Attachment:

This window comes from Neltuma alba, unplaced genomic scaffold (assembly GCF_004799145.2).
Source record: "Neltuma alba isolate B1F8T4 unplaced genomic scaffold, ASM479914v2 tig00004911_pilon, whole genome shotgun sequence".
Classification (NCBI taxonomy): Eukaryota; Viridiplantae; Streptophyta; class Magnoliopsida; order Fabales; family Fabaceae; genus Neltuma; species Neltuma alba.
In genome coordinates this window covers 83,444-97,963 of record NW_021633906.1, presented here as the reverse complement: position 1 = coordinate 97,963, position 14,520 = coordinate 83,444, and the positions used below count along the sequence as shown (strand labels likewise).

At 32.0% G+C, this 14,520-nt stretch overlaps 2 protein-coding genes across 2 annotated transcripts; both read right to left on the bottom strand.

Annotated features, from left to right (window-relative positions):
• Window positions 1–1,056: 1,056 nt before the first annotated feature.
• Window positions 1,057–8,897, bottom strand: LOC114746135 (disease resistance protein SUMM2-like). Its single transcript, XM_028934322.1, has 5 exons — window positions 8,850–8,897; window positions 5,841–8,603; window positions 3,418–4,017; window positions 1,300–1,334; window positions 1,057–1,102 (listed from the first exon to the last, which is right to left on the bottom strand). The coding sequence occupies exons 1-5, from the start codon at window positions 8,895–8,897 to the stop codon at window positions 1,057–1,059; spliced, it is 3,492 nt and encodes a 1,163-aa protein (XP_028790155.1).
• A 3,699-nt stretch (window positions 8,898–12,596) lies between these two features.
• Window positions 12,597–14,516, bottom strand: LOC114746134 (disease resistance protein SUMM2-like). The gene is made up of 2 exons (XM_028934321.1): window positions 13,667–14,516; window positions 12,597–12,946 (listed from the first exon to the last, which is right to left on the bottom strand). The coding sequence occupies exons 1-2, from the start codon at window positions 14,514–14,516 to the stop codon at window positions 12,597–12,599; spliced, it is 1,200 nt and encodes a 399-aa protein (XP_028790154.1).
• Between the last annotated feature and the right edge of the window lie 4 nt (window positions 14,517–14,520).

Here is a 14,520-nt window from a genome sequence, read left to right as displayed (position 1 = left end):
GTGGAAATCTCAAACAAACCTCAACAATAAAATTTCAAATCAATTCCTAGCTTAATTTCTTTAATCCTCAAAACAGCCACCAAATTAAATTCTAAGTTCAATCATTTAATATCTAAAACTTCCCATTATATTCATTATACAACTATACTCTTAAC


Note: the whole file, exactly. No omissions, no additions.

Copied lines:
This window comes from Neltuma alba, unplaced genomic scaffold (assembly GCF_004799145.2).
Source record: "Neltuma alba isolate B1F8T4 unplaced genomic scaffold, ASM479914v2 tig00004911_pilon, whole genome shotgun sequence".
Classification (NCBI taxonomy): Eukaryota; Viridiplantae; Streptophyta; class Magnoliopsida; order Fabales; family Fabaceae; genus Neltuma; species Neltuma alba.
In genome coordinates this window covers 83,444-97,963 of record NW_021633906.1, presented here as the reverse complement: position 1 = coordinate 97,963, position 14,520 = coordinate 83,444, and the positions used below count along the sequence as shown (strand labels likewise).

At 32.0% G+C, this 14,520-nt stretch overlaps 2 protein-coding genes across 2 annotated transcripts; both read right to left on the bottom strand.

Annotated features, from left to right (window-relative positions):
• Window positions 1–1,056: 1,056 nt before the first annotated feature.
• Window positions 1,057–8,897, bottom strand: LOC114746135 (disease resistance protein SUMM2-like). Its single transcript, XM_028934322.1, has 5 exons — window positions 8,850–8,897; window positions 5,841–8,603; window positions 3,418–4,017; window positions 1,300–1,334; window positions 1,057–1,102 (listed from the first exon to the last, which is right to left on the bottom strand). The coding sequence occupies exons 1-5, from the start codon at window positions 8,895–8,897 to the stop codon at window positions 1,057–1,059; spliced, it is 3,492 nt and encodes a 1,163-aa protein (XP_028790155.1).
• A 3,699-nt stretch (window positions 8,898–12,596) lies between these two features.
• Window positions 12,597–14,516, bottom strand: LOC114746134 (disease resistance protein SUMM2-like). The gene is made up of 2 exons (XM_028934321.1): window positions 13,667–14,516; window positions 12,597–12,946 (listed from the first exon to the last, which is right to left on the bottom strand). The coding sequence occupies exons 1-2, from the start codon at window positions 14,514–14,516 to the stop codon at window positions 12,597–12,599; spliced, it is 1,200 nt and encodes a 399-aa protein (XP_028790154.1).
• Between the last annotated feature and the right edge of the window lie 4 nt (window positions 14,517–14,520).

Here is a 14,520-nt window from a genome sequence, read left to right as displayed (position 1 = left end):
GTGGAAATCTCAAACAAACCTCAACAATAAAATTTCAAATCAATTCCTAGCTTAATTTCTTTAATCCTCAAAACAGCCACCAAATTAAATTCTAAGTTCAATCATTTAATATCTAAAACTTCCCATTATATTCATTATACAACTATACTCTTAAC